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A Revealed Preference Ranking of U.S. Colleges and Universities

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  • Christopher Avery
  • Mark Glickman
  • Caroline Hoxby
  • Andrew Metrick

Abstract

We show how to construct a ranking of U.S. undergraduate programs based on students' revealed preferences. We construct examples of national and regional rankings, using hand-collected data on 3,240 high- achieving students. Our statistical model extends models used for ranking players in tournaments, such as chess or tennis. When a student makes his matriculation decision among colleges that have admitted him, he chooses which college "wins" in head-to-head competition. The model exploits the information contained in thousands of these wins and losses. Our method produces a ranking that would be difficult for a college to manipulate. In contrast, it is easy to manipulate the matriculation rate and the admission rate, which are the common measures of preference that receive substantial weight in highly publicized college rating systems. If our ranking were used in place of these measures, the pressure on colleges to practice strategic admissions would be relieved.

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Bibliographic Info

Paper provided by National Bureau of Economic Research, Inc in its series NBER Working Papers with number 10803.

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Date of creation: Oct 2004
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Publication status: published as Christopher N. Avery & Mark E. Glickman & Caroline M. Hoxby & Andrew Metrick, 2013. "A Revealed Preference Ranking of U.S. Colleges and Universities," The Quarterly Journal of Economics, Oxford University Press, vol. 128(1), pages 425-467.
Handle: RePEc:nbr:nberwo:10803

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  1. James Monks & Ronald G. Ehrenberg, 1999. "The Impact of US News and World Report College Rankings on Admission Outcomes and Pricing Decisions at Selective Private Institutions," NBER Working Papers 7227, National Bureau of Economic Research, Inc.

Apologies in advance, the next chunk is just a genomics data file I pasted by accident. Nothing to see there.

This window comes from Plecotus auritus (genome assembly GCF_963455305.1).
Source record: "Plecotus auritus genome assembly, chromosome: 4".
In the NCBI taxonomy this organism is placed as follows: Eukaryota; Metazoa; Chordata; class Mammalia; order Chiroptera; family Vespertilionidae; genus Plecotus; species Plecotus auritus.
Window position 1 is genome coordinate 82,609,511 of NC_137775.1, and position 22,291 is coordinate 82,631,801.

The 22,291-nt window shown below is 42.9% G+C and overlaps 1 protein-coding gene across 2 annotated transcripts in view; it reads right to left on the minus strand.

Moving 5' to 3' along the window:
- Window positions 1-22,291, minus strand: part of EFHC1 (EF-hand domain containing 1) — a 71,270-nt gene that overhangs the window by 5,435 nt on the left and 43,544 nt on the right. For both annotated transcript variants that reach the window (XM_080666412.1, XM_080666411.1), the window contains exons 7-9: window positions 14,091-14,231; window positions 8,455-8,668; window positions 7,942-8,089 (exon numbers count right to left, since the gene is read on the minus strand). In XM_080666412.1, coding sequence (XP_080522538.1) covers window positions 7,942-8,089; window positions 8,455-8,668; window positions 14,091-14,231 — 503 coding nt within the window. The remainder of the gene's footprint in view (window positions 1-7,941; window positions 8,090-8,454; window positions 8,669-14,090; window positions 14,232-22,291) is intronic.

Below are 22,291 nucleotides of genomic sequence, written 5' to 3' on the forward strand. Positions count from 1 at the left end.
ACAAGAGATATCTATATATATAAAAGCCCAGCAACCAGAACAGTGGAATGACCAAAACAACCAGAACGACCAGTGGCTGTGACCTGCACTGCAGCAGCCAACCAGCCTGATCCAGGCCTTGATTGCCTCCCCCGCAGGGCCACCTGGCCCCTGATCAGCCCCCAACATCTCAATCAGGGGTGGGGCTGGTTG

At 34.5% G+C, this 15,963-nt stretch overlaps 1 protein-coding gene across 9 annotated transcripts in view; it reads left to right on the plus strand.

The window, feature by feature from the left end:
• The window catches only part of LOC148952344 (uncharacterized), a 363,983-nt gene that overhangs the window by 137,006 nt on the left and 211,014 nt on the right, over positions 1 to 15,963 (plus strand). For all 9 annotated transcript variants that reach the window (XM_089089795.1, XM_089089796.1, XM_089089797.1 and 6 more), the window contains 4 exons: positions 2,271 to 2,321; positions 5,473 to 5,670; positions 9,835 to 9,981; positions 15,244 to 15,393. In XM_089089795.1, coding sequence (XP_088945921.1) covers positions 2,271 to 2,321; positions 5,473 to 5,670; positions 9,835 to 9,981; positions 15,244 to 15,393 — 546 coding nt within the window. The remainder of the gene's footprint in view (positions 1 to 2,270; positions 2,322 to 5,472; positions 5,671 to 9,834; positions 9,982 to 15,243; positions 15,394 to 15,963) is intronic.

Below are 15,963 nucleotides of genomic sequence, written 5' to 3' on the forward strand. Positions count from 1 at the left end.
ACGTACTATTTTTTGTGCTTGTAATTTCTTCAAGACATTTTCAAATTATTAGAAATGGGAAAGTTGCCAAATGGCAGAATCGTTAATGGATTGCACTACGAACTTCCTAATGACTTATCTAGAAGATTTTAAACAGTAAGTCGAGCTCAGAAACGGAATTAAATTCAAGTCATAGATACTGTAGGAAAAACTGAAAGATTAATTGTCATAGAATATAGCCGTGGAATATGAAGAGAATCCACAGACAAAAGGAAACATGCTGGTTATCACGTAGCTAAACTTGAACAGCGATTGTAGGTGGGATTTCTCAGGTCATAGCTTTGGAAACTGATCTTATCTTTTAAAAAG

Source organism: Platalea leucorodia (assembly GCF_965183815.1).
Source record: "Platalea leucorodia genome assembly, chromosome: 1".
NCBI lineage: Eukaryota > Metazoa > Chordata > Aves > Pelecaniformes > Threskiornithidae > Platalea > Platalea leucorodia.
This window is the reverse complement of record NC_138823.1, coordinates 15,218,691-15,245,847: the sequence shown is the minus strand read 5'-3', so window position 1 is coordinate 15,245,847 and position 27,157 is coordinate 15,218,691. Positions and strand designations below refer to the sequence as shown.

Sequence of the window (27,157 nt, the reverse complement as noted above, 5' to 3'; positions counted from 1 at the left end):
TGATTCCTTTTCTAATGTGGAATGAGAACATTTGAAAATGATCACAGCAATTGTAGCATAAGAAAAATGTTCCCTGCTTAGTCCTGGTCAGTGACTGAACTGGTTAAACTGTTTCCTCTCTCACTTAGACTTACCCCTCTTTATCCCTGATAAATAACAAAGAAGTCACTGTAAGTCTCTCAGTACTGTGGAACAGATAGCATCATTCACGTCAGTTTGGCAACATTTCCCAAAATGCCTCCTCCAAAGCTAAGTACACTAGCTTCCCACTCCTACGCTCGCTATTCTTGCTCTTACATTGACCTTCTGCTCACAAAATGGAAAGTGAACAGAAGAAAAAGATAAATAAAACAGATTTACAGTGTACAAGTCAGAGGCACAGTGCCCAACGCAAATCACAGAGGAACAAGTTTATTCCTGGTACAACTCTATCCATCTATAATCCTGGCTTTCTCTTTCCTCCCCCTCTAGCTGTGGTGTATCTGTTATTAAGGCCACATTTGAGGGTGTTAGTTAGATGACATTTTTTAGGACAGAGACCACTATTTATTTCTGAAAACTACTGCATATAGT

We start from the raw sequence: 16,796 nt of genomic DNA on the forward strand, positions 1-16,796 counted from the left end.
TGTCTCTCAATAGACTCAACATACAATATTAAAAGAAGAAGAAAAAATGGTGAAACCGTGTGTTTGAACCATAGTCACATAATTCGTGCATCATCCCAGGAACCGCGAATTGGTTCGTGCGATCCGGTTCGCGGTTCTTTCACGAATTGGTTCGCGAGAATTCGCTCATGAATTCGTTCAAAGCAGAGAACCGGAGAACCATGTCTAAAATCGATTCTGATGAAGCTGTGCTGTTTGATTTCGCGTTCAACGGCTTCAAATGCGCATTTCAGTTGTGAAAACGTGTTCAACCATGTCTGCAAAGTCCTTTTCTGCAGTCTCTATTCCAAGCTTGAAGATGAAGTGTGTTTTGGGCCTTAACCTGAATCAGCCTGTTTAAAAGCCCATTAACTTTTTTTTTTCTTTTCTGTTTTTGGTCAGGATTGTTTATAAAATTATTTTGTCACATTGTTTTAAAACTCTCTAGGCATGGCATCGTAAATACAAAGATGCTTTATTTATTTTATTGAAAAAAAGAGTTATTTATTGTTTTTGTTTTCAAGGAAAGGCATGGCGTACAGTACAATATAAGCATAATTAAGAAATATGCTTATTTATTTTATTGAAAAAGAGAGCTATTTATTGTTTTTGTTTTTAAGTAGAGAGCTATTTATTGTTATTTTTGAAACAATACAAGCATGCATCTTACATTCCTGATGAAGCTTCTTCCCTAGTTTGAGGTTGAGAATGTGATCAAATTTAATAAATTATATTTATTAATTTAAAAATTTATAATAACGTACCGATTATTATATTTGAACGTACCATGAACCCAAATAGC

2. Christopher Avery & Caroline Minter Hoxby, 2004. "Do and Should Financial Aid Packages Affect Students' College Choices?," NBER Chapters, in: College Choices: The Economics of Where to Go, When to Go, and How to Pay For It, pages 239-302 National Bureau of Economic Research, Inc.
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Cited by:
  1. Miguel Portela & Nelson Areal & Carla Sá & Fernando Alexandre & João Cerjeira & Ana Carvalho & Artur Rodrigues, 2007. "Regulation and marketisation in the Portuguese higher education system," NIPE Working Papers, NIPE - Universidade do Minho 11/2007, NIPE - Universidade do Minho.
  2. Matilde P. Machado, & Ricardo Mora & Antonio Romero- Medina, 2006. "A Methodology To Measure Hospital Quality Using Physicians' Choices Over Training Vacancies," Economics Working Papers we060201, Universidad Carlos III, Departamento de Economía.
  3. William N. Goetzmann & Sharon Oster, 2012. "Competition Among University Endowments," NBER Working Papers 18173, National Bureau of Economic Research, Inc.
  4. Moul, Charles C. & Nye, John V.C., 2009. "Did the Soviets collude? A statistical analysis of championship chess 1940-1978," Journal of Economic Behavior & Organization, Elsevier, Elsevier, vol. 70(1-2), pages 10-21, May.
  5. E. Han Kim & Min Zhu, 2010. "Universities as Firms: The Case of US Overseas Programs," NBER Chapters, in: American Universities in a Global Market, pages 163-201 National Bureau of Economic Research, Inc.
  6. Benjamin Wirth, 2013. "Ranking German regions using interregional migration - What does internal migration tells us about regional well-being?," ERSA conference papers ersa13p1254, European Regional Science Association.
  7. Matilde P. Machado & Ricardo Mora & Antonio Romero-Medina, 2012. "Can We Infer Hospital Quality From Medical Graduates’ Residency Choices?," Journal of the European Economic Association, European Economic Association, European Economic Association, vol. 10(6), pages 1400-1424, December.
  8. Mumcu, Ayse & Saglam, Ismail, 2007. "College Admissions under Early Decision," MPRA Paper 1906, University Library of Munich, Germany.
  9. Chade, H. & Lewis, Gregory & Smith, L., 2014. "Student Portfolios and the College Admissions Problem," Scholarly Articles 12363836, Harvard University Department of Economics.
  10. Katja Maria Kaufmann & Matthias Messner & Alex Solis, 2013. "Returns to Elite Higher Education in the Marriage Market: Evidence from Chile," Working Papers 489, IGIER (Innocenzo Gasparini Institute for Economic Research), Bocconi University.
  11. Pawan Agarwal, 2006. "Higher Education in India - The Need for Change," Development Economics Working Papers 22139, East Asian Bureau of Economic Research.

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